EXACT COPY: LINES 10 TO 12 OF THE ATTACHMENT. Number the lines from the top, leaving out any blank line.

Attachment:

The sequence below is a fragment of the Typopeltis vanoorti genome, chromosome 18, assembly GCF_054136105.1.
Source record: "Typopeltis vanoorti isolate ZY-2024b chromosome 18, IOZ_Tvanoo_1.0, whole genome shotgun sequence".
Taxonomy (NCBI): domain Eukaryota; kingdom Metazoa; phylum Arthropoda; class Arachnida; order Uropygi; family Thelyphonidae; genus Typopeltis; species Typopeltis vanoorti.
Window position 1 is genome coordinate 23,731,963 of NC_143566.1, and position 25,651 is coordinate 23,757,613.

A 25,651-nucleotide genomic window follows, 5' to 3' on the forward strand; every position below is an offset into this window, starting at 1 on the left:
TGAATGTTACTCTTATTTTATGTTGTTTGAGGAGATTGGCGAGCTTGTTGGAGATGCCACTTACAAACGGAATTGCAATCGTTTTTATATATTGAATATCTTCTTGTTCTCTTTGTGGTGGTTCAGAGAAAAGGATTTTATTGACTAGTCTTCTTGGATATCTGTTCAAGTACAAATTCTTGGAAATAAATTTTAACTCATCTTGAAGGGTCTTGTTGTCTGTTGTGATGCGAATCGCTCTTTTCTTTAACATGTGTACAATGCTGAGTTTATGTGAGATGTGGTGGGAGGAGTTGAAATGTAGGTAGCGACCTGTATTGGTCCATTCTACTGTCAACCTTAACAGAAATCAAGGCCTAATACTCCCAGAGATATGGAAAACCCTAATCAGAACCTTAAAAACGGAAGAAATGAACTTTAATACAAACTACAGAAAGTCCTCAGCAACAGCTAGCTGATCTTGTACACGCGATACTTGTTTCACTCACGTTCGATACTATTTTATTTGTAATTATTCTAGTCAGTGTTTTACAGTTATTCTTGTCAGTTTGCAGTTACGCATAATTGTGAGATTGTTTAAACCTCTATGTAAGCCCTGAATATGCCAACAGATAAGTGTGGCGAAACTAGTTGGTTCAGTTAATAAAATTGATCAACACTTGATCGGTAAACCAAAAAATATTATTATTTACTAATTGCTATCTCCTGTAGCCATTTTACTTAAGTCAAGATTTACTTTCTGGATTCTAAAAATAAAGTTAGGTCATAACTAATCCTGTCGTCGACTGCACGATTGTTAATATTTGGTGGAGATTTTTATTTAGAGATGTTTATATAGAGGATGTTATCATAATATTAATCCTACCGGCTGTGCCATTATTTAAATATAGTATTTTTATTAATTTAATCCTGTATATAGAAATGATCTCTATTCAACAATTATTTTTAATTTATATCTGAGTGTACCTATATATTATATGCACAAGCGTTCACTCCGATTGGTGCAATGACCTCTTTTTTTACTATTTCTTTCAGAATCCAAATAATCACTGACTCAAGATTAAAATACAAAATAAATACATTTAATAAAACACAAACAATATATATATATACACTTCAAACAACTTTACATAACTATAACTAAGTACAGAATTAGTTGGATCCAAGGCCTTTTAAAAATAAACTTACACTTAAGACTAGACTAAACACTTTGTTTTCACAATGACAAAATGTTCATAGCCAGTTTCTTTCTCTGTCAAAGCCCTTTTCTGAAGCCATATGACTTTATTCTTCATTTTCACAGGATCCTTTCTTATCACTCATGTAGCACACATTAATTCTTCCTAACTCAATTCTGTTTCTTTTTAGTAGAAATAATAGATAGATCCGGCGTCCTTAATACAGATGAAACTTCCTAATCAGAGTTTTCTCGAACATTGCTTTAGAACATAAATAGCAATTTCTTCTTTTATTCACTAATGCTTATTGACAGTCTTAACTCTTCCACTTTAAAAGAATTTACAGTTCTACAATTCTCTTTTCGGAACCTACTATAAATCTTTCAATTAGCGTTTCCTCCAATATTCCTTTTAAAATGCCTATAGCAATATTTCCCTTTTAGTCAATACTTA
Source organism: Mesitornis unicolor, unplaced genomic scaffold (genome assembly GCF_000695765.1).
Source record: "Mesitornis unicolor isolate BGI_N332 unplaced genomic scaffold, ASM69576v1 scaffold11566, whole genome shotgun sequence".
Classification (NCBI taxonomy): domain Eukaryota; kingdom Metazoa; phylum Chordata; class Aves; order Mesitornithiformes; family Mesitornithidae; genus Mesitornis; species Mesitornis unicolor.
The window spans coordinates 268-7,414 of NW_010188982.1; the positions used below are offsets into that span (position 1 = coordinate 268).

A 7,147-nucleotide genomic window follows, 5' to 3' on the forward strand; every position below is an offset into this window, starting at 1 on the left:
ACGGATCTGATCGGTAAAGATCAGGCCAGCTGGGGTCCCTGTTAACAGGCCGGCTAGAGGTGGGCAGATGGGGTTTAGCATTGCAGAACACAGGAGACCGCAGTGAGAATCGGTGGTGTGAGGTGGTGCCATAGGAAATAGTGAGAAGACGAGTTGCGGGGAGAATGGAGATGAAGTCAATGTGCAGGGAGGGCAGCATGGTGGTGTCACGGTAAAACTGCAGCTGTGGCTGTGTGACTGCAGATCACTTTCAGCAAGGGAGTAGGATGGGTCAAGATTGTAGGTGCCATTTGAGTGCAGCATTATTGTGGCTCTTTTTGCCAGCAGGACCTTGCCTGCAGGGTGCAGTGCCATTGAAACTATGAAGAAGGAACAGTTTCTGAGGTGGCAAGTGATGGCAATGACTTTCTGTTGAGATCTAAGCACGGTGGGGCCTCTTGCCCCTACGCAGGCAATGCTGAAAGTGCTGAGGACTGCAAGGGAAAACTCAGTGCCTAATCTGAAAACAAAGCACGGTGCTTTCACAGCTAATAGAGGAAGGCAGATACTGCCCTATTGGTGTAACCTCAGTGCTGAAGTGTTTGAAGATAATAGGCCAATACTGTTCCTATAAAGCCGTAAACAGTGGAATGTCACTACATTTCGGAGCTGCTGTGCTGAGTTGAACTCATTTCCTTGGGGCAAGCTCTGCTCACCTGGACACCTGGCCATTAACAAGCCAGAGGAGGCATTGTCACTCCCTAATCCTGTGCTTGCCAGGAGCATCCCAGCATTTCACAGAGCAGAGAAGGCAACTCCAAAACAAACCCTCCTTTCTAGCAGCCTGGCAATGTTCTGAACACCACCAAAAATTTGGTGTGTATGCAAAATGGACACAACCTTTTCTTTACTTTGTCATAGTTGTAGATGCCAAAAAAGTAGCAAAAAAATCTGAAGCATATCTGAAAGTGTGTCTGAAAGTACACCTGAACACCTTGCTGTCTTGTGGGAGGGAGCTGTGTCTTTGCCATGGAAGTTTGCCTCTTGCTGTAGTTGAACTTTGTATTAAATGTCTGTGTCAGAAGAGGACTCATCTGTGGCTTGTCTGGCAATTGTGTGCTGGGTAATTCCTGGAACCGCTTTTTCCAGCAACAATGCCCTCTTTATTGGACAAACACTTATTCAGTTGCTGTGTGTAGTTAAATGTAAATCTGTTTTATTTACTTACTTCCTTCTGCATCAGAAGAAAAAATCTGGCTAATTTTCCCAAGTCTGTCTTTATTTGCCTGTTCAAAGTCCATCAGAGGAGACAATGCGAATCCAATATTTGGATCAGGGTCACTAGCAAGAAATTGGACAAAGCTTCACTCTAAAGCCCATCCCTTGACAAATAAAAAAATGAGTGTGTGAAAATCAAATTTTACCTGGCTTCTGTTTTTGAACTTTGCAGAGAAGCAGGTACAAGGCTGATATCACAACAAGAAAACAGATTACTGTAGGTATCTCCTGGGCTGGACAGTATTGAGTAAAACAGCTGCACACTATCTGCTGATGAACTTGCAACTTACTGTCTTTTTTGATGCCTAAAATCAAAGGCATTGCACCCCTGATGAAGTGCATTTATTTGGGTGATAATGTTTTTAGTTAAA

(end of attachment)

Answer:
The window spans coordinates 268-7,414 of NW_010188982.1; the positions used below are offsets into that span (position 1 = coordinate 268).

A 7,147-nucleotide genomic window follows, 5' to 3' on the forward strand; every position below is an offset into this window, starting at 1 on the left:
ACGGATCTGATCGGTAAAGATCAGGCCAGCTGGGGTCCCTGTTAACAGGCCGGCTAGAGGTGGGCAGATGGGGTTTAGCATTGCAGAACACAGGAGACCGCAGTGAGAATCGGTGGTGTGAGGTGGTGCCATAGGAAATAGTGAGAAGACGAGTTGCGGGGAGAATGGAGATGAAGTCAATGTGCAGGGAGGGCAGCATGGTGGTGTCACGGTAAAACTGCAGCTGTGGCTGTGTGACTGCAGATCACTTTCAGCAAGGGAGTAGGATGGGTCAAGATTGTAGGTGCCATTTGAGTGCAGCATTATTGTGGCTCTTTTTGCCAGCAGGACCTTGCCTGCAGGGTGCAGTGCCATTGAAACTATGAAGAAGGAACAGTTTCTGAGGTGGCAAGTGATGGCAATGACTTTCTGTTGAGATCTAAGCACGGTGGGGCCTCTTGCCCCTACGCAGGCAATGCTGAAAGTGCTGAGGACTGCAAGGGAAAACTCAGTGCCTAATCTGAAAACAAAGCACGGTGCTTTCACAGCTAATAGAGGAAGGCAGATACTGCCCTATTGGTGTAACCTCAGTGCTGAAGTGTTTGAAGATAATAGGCCAATACTGTTCCTATAAAGCCGTAAACAGTGGAATGTCACTACATTTCGGAGCTGCTGTGCTGAGTTGAACTCATTTCCTTGGGGCAAGCTCTGCTCACCTGGACACCTGGCCATTAACAAGCCAGAGGAGGCATTGTCACTCCCTAATCCTGTGCTTGCCAGGAGCATCCCAGCATTTCACAGAGCAGAGAAGGCAACTCCAAAACAAACCCTCCTTTCTAGCAGCCTGGCAATGTTCTGAACACCACCAAAAATTTGGTGTGTATGCAAAATGGACACAACCTTTTCTTTACTTTGTCATAGTTGTAGATGCCAAAAAAGTAGCAAAAAAATCTGAAGCATATCTGAAAGTGTGTCTGAAAGTACACCTGAACACCTTGCTGTCTTGTGGGAGGGAGCTGTGTCTTTGCCATGGAAGTTTGCCTCTTGCTGTAGTTGAACTTTGTATTAAATGTCTGTGTCAGAAGAGGACTCATCTGTGGCTTGTCTGGCAATTGTGTGCTGGGTAATTCCTGGAACCGCTTTTTCCAGCAACAATGCCCTCTTTATTGGACAAACACTTATTCAGTTGCTGTGTGTAGTTAAATGTAAATCTGTTTTATTTACTTACTTCCTTCTGCATCAGAAGAAAAAATCTGGCTAATTTTCCCAAGTCTGTCTTTATTTGCCTGTTCAAAGTCCATCAGAGGAGACAATGCGAATCCAATATTTGGATCAGGGTCACTAGCAAGAAATTGGACAAAGCTTCACTCTAAAGCCCATCCCTTGACAAATAAAAAAATGAGTGTGTGAAAATCAAATTTTACCTGGCTTCTGTTTTTGAACTTTGCAGAGAAGCAGGTACAAGGCTGATATCACAACAAGAAAACAGATTACTGTAGGTATCTCCTGGGCTGGACAGTATTGAGTAAAACAGCTGCACACTATCTGCTGATGAACTTGCAACTTACTGTCTTTTTTGATGCCTAAAATCAAAGGCATTGCACCCCTGATGAAGTGCATTTATTTGGGTGATAATGTTTTTAGTTAAA